(i) What happens at redemption? Treasury cannot call a security for redemption before maturity. Upon the maturity of a security, we will pay the owner the principal amount and interest due. A security scheduled for maturity on a non-business day will be redeemed on the next business day.

(j) How will I receive payment? We will make payment by the Automated Clearing House (ACH) method for the owner's account at a financial institution as designated by the owner. We may use substitute payment procedures, instead of ACH, if we consider it to be necessary. Any such action is final.

(k) If I am not an Internet customer, how do I submit transactions to DSI? Non-Internet customers may submit transactions by fax at (304) 480-6818, or by carrier service, U.S. Postal Service (certified or registered mail), or other means, to the Bureau of the Public Debt, Division of Special Investments, 200 3rd St., P.O. Box 396, Parkersburg, WV 26106-0396. Unless requested, DSI will not send a confirmation of receipt to non-Internet customers.

(l) Will the offering be changed during a debt limit contingency? We reserve the right to change or suspend the terms and conditions of the offering, including provisions relating to subscriptions for, and issuance of, SLGS securities, interest payments, early redemptions, rollovers, and notices, at any time the Secretary determines that the issuance of obligations sufficient to conduct the orderly financing operations of the United States cannot be made without exceeding the statutory debt limit. We will announce such changes by any means the Secretary deems appropriate.

(m) What transaction requests are unacceptable? A decision to reject an unacceptable transaction request is in our sole discretion and is final. Although we may waive the right to reject transactions under § 344.2(n), Treasury reserves the right:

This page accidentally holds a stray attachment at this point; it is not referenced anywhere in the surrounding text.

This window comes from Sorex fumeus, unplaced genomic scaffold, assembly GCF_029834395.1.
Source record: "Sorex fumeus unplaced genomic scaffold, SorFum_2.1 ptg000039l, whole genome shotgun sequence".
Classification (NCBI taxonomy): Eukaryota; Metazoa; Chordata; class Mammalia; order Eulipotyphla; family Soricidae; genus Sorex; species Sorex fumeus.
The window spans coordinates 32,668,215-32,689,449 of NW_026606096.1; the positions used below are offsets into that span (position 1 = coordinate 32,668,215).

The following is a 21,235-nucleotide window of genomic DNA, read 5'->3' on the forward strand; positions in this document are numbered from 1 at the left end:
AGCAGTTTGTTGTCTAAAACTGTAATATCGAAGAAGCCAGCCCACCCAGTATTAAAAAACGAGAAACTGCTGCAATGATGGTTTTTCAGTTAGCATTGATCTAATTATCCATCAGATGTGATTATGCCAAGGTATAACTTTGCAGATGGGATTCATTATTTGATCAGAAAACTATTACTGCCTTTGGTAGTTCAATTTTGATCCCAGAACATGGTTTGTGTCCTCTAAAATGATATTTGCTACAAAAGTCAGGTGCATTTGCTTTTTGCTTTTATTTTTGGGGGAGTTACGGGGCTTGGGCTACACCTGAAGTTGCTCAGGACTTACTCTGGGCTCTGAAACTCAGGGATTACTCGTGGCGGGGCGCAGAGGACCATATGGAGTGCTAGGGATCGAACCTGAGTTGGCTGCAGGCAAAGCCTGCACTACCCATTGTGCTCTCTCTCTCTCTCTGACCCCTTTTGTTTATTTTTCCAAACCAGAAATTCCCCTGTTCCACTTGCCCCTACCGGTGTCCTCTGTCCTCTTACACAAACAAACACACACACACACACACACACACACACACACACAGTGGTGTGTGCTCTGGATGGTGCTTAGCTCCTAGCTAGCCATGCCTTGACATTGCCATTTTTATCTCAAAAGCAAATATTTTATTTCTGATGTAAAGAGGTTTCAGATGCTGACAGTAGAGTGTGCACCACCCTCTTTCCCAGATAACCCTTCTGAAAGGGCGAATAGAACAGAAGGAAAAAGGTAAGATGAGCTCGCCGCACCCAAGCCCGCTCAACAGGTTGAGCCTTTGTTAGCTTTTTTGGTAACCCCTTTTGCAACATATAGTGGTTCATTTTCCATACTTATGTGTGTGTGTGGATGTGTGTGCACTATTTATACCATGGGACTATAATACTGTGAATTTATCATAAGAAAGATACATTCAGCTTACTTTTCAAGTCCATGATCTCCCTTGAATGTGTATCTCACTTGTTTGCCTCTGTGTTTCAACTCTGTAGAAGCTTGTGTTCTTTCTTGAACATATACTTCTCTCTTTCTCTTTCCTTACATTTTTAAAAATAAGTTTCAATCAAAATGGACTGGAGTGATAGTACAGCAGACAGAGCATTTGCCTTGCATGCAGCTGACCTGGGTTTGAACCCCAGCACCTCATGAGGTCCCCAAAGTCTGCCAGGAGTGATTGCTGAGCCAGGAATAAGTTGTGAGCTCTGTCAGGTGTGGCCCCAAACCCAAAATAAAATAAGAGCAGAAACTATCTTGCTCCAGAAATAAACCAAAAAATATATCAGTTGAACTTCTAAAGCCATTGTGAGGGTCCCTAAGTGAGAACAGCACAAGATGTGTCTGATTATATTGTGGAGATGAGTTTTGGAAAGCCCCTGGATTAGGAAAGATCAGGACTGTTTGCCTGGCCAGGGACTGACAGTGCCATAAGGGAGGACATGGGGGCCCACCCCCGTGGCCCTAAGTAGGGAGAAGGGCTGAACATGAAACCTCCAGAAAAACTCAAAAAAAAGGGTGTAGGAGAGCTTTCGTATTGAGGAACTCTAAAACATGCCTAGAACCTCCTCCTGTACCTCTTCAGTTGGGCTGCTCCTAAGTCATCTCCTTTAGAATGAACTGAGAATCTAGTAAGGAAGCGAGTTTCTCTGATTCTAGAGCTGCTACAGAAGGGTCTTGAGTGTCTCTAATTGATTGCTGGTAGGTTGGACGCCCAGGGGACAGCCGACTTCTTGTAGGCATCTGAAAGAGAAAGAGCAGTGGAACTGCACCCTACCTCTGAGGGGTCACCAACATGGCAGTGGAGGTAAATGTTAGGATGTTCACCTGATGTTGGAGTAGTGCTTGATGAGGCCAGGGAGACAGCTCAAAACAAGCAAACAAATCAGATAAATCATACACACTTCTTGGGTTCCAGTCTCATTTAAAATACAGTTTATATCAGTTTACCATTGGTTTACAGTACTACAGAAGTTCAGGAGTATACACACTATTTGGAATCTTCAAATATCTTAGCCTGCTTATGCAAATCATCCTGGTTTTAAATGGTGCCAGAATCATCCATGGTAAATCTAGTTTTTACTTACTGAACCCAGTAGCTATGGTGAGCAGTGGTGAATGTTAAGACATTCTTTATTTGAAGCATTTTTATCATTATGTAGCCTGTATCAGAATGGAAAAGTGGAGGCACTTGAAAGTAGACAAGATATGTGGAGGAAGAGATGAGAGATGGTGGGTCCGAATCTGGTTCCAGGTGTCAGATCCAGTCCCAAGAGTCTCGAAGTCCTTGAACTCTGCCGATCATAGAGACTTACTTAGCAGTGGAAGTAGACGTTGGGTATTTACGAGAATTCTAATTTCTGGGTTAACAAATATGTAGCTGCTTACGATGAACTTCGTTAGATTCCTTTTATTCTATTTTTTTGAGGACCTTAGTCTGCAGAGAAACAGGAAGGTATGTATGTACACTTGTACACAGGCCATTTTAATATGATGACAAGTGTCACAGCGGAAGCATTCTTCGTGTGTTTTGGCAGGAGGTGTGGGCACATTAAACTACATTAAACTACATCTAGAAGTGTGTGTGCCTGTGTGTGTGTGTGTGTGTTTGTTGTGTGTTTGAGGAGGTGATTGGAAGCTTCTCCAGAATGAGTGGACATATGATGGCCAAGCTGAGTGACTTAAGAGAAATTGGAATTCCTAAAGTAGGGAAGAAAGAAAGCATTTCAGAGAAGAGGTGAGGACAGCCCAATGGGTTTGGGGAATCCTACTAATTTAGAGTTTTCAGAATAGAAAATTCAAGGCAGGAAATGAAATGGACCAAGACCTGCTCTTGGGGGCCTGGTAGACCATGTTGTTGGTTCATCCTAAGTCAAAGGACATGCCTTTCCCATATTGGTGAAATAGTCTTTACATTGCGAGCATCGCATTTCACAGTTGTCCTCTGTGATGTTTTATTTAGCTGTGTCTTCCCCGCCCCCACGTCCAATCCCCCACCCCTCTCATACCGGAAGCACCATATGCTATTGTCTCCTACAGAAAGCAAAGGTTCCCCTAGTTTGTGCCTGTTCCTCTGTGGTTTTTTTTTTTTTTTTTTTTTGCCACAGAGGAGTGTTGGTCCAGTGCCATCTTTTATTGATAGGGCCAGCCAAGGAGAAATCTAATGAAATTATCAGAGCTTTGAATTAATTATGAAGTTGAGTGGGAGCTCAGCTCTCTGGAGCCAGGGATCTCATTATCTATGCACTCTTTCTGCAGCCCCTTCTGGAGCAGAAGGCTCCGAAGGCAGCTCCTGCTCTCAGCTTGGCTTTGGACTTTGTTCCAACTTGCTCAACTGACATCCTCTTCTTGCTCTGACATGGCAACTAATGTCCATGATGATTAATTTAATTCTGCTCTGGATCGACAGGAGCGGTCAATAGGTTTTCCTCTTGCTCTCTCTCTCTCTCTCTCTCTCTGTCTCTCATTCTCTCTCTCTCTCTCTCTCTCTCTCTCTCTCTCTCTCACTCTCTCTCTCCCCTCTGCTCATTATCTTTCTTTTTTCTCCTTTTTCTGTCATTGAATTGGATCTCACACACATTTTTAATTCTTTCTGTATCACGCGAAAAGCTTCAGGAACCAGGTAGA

(1) To reject any SLGSafeSM Application for Internet Access;

(2) To reject any electronic or paper transaction request (including requests for subscription and redemption, and changes to subscriptions) that is unsigned, inappropriately completed, or untimely submitted;

(3) To refuse to issue any SLGS securities in any case or class of cases; and

(4) To revoke the issuance of any SLGS securities and to declare the subscriber ineligible thereafter to subscribe for securities under the offering if the Secretary deems that such action is in the public interest and any security is issued on the basis of an improper certification or other misrepresentation (other than as the result of an inadvertent error) or there is an impermissible transaction under § 344.2(f).

(n) Are there any situations in which Treasury may waive these regulations? We reserve the right, at our discretion, to waive or modify any provision of these regulations in any case or class of cases. We may do so if such action is not inconsistent with law and will not subject the United States to substantial expense or liability.

SLGSafeSM

What special provisions apply to SLGSafeSM Internet transactions?

(a) What is SLGSafeSM? SLGSafeSM is a secure Internet site on the World Wide Web through which you can submit SLGS securities transactions. SLGSafeSM Internet transactions constitute electronic messages under 31 CFR part 370.

(b) When can I subscribe using SLGSafeSM? You will be able to submit SLGSafeSM transactions to DSI after we approve your SLGSafeSM Application under § 344.3(g).

(c) What special terms and conditions apply to SLGSafeSM? The following terms and conditions, which may change from time to time, apply to SLGSafeSM transactions and are downloadable from Public Debt's website:

(1) SLGSafeSM Application for Internet Access and SLGSafeSM User Acknowledgment;

(2) Public Debt's Certificate Practice Statement; and Start Printed Page 55408

(3) SLGSafeSM Internet User's Guide.